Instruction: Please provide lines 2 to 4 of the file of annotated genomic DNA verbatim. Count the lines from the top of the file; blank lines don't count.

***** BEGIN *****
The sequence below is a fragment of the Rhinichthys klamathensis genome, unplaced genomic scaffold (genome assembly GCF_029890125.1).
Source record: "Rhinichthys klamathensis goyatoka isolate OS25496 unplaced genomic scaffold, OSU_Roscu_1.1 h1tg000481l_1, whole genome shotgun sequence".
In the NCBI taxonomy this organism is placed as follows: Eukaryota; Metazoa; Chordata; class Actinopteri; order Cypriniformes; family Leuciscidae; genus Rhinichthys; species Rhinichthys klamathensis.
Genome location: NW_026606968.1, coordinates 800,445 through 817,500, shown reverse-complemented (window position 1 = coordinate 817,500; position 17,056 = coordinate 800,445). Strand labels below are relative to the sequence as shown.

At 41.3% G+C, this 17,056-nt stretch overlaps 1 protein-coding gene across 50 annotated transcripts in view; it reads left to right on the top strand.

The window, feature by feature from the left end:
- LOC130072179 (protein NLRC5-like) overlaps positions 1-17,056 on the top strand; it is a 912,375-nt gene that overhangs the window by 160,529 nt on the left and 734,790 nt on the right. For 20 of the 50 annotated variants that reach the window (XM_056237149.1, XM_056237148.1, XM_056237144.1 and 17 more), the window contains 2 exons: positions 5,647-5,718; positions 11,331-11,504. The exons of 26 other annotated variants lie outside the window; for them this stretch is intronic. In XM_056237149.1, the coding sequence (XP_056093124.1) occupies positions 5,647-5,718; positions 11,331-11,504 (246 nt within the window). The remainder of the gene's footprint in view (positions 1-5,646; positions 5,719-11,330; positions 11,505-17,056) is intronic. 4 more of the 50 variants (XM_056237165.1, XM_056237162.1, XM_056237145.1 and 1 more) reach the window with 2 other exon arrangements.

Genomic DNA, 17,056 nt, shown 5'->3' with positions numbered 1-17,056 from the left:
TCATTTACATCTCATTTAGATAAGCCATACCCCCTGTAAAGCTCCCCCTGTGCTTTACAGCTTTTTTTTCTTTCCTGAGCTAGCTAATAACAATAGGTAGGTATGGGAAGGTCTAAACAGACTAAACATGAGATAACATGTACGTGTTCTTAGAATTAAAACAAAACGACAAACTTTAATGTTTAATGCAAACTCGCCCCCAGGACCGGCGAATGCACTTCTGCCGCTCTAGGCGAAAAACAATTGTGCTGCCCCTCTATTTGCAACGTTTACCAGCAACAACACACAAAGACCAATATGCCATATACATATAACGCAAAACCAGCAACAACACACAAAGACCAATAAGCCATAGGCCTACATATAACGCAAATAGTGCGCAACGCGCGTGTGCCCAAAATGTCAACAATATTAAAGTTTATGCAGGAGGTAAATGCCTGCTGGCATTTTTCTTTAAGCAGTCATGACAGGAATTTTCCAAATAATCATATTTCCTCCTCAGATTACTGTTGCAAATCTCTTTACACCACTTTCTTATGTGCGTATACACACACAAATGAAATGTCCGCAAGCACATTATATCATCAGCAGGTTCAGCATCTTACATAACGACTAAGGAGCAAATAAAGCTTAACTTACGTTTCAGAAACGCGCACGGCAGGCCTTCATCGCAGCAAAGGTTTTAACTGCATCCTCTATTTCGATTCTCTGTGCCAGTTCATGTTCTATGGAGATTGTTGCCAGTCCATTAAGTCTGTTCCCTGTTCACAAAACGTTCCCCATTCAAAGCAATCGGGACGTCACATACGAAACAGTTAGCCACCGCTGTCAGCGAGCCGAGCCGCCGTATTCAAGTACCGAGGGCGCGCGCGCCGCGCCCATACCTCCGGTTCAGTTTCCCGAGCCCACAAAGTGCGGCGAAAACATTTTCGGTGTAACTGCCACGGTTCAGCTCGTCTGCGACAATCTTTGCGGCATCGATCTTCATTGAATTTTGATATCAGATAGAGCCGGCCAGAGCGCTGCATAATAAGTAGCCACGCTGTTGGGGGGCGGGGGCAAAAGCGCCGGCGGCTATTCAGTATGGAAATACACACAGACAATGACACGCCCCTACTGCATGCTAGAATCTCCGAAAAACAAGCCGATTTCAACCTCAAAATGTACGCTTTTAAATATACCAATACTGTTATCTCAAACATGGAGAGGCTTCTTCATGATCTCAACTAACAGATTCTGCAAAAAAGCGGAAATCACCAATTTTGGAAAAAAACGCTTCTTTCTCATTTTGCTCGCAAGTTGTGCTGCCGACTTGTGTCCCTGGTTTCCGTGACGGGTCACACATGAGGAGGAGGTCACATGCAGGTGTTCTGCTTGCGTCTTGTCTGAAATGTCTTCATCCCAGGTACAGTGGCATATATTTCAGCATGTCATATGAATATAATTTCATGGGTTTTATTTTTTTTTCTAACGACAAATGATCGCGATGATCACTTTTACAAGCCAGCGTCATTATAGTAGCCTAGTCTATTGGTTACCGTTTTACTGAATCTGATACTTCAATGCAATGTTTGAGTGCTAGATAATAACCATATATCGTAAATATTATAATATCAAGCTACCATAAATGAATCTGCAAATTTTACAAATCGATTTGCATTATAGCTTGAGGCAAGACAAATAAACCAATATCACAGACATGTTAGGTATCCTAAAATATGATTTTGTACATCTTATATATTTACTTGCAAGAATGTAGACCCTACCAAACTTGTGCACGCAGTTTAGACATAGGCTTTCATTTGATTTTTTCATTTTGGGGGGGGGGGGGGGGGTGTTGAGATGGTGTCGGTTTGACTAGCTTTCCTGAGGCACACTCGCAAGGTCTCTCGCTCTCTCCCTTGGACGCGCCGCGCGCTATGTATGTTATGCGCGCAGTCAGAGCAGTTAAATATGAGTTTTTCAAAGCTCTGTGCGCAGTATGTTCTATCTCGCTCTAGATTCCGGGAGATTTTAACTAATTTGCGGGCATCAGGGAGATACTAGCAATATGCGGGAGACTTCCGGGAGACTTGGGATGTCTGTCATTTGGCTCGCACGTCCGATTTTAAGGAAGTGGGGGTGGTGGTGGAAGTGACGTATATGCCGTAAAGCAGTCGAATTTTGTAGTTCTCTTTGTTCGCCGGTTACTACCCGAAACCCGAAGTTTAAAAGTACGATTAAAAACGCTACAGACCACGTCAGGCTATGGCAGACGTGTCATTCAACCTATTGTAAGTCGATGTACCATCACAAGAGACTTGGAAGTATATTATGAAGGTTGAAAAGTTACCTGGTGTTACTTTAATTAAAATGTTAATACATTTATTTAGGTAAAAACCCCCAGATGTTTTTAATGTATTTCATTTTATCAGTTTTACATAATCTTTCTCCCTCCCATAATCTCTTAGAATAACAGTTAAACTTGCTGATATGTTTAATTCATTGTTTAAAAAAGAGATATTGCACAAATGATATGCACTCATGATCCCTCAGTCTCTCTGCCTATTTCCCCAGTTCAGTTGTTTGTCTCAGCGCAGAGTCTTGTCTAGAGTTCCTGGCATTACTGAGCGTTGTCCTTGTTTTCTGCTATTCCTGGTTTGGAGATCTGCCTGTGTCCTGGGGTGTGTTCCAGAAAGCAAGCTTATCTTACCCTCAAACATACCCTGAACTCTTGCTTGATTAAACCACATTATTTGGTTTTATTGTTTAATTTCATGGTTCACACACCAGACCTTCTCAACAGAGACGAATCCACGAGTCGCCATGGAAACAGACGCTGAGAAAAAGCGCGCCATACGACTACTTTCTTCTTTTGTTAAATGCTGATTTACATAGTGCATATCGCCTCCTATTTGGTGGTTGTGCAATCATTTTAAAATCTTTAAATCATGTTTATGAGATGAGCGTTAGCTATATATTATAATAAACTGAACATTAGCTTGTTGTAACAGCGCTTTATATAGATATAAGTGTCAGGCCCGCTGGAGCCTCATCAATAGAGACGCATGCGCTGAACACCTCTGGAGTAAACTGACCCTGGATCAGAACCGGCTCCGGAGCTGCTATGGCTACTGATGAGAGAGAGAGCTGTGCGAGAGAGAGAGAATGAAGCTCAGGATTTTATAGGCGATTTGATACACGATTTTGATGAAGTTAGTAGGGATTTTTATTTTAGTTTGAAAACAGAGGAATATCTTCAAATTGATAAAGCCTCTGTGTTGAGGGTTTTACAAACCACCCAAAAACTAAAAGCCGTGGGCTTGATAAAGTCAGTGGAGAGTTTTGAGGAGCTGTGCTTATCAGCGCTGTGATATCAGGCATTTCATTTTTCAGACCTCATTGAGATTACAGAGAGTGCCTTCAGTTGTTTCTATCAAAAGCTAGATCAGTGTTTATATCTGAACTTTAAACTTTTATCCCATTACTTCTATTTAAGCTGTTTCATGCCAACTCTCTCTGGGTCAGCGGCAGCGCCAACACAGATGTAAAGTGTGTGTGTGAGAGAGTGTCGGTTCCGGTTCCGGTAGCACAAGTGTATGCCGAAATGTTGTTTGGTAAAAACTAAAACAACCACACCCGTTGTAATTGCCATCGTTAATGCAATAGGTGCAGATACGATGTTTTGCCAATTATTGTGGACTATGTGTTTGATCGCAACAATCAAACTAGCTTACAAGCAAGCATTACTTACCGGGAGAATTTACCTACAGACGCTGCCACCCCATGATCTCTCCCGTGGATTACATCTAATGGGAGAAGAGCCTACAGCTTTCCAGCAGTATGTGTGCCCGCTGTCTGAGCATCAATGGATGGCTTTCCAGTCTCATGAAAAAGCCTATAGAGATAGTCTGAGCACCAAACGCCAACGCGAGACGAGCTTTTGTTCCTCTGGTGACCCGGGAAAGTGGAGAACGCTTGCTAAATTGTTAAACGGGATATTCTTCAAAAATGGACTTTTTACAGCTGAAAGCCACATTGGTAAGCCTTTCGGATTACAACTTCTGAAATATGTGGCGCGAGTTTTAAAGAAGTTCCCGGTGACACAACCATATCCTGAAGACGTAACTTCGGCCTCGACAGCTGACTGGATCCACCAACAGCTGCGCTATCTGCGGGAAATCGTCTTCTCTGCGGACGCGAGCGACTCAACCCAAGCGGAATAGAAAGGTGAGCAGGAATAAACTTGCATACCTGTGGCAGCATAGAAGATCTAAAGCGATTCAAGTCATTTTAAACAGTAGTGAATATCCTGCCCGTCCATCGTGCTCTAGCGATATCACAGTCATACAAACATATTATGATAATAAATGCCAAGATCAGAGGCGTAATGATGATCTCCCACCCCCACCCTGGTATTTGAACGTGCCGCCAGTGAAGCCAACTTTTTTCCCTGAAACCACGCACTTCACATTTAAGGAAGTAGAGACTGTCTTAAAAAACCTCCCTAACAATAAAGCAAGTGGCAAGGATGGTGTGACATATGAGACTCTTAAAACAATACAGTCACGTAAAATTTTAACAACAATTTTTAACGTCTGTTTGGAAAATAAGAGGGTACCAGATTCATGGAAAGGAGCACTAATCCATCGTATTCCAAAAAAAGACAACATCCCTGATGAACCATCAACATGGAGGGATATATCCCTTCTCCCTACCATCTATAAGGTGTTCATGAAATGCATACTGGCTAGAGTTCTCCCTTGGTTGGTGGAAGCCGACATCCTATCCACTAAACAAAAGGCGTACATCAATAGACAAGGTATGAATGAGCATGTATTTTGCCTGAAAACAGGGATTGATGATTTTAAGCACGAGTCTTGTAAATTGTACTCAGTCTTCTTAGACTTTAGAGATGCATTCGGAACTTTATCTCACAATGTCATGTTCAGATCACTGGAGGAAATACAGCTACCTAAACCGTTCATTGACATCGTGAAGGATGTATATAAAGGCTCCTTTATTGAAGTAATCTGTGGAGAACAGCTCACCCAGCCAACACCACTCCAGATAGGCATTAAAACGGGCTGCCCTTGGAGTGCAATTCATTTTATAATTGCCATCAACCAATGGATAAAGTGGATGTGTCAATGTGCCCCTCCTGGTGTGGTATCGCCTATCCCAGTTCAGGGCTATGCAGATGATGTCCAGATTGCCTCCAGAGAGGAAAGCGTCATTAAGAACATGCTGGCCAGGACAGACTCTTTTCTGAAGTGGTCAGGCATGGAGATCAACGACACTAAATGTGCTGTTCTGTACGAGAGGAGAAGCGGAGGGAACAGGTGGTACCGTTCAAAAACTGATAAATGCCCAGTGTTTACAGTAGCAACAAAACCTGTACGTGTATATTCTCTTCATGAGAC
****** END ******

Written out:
Source record: "Rhinichthys klamathensis goyatoka isolate OS25496 unplaced genomic scaffold, OSU_Roscu_1.1 h1tg000481l_1, whole genome shotgun sequence".
In the NCBI taxonomy this organism is placed as follows: Eukaryota; Metazoa; Chordata; class Actinopteri; order Cypriniformes; family Leuciscidae; genus Rhinichthys; species Rhinichthys klamathensis.
Genome location: NW_026606968.1, coordinates 800,445 through 817,500, shown reverse-complemented (window position 1 = coordinate 817,500; position 17,056 = coordinate 800,445). Strand labels below are relative to the sequence as shown.